A half-semester long project has been developed at a major large public university to introduce students to engineering design. The project focuses on the design of a net zero energy home (NZEH) by four-person teams, and was reported on at the 2012 ASEE meeting in San Antonio. This past summer, a significant effort was undertaken to include cost and engineering economics into the design. This paper begins by summarizing that earlier paper, then describes the development of the cost data and economic analysis. This is followed by some parametric studies performed by the authors, and insights into the most viable design features from an economic standpoint. The last section reports on experiences using the enhanced project in class in fall 2012. The plan is to limit each NZEH design to a fixed construction cost budget, and then to have students do tradeoff analysis considering insulation levels, number and types of windows, type of heating/cooling system, solar water heating, and perhaps most importantly, overall size of the house. Construction cost data was developed from RSMeans along with consultations with contractors and equipment suppliers. By constraining the project to be NZEH, the efficiency levels that are economically justified are measurably higher than a more typical house design where current electricity prices are the basis for energy tradeoffs. Another way of saying this is that putting in more insulation in the wall, for example, and reducing the electricity needed for heating and cooling is less expensive than purchasing a larger solar electric system to provide that electricity. Looking at the bigger picture, it is saying that if designers were to include the cost of providing renewable electricity into their designs, they would design differently and houses would use significantly less energy.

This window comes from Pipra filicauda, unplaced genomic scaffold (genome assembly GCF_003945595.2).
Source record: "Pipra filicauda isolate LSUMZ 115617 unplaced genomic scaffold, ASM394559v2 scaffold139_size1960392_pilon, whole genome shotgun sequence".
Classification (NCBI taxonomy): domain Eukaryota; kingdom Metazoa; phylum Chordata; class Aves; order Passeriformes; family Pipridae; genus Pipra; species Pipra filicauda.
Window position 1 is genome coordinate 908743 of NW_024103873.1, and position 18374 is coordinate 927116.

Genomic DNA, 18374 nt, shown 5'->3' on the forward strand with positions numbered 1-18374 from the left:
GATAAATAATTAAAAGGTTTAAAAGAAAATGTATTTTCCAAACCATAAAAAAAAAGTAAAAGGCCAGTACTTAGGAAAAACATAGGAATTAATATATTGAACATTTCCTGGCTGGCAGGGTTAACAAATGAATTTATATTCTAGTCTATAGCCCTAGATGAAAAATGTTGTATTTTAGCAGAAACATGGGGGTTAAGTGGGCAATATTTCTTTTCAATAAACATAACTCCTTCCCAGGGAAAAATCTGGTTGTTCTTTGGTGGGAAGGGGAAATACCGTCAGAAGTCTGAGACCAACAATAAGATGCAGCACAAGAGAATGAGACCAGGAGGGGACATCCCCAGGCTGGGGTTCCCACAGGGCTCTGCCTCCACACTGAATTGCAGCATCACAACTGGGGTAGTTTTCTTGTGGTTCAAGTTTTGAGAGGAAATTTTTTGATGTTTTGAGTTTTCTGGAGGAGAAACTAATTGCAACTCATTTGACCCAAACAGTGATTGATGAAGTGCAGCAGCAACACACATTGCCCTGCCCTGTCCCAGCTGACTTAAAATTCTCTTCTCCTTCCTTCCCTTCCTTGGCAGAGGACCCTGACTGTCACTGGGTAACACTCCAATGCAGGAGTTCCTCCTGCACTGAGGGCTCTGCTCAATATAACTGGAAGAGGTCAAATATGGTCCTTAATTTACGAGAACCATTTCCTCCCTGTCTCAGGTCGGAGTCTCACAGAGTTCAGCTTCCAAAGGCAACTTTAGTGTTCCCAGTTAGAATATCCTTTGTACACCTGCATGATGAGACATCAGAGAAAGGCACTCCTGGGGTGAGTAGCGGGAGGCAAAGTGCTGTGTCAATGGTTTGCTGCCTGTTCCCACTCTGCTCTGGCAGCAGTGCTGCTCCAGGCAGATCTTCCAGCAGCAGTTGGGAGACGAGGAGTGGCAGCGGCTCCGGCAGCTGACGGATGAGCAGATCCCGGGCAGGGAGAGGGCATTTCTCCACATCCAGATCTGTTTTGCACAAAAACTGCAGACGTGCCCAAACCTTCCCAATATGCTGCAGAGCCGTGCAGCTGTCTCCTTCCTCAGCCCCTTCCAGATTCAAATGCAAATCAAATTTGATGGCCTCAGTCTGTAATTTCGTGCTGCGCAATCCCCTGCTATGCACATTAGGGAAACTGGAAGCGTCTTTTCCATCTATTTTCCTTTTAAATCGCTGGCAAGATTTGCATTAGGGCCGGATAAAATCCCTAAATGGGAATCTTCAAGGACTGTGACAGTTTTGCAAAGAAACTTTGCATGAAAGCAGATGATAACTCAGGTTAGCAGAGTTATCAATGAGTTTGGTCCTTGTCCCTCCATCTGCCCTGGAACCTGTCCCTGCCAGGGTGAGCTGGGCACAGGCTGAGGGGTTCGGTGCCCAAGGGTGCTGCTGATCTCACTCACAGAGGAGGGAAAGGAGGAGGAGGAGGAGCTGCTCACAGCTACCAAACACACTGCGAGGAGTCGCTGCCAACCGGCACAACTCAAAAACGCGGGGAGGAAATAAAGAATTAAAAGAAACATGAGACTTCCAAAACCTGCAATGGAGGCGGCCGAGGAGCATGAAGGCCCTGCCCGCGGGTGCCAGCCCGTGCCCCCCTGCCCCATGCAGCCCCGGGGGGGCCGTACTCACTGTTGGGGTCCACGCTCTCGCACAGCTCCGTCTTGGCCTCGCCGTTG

|Published - Sep 24 2013
|120th ASEE Annual Conference and Exposition - Atlanta, GA, United States
Duration: Jun 23 2013 → Jun 26 2013
|120th ASEE Annual Conference and Exposition
|6/23/13 → 6/26/13
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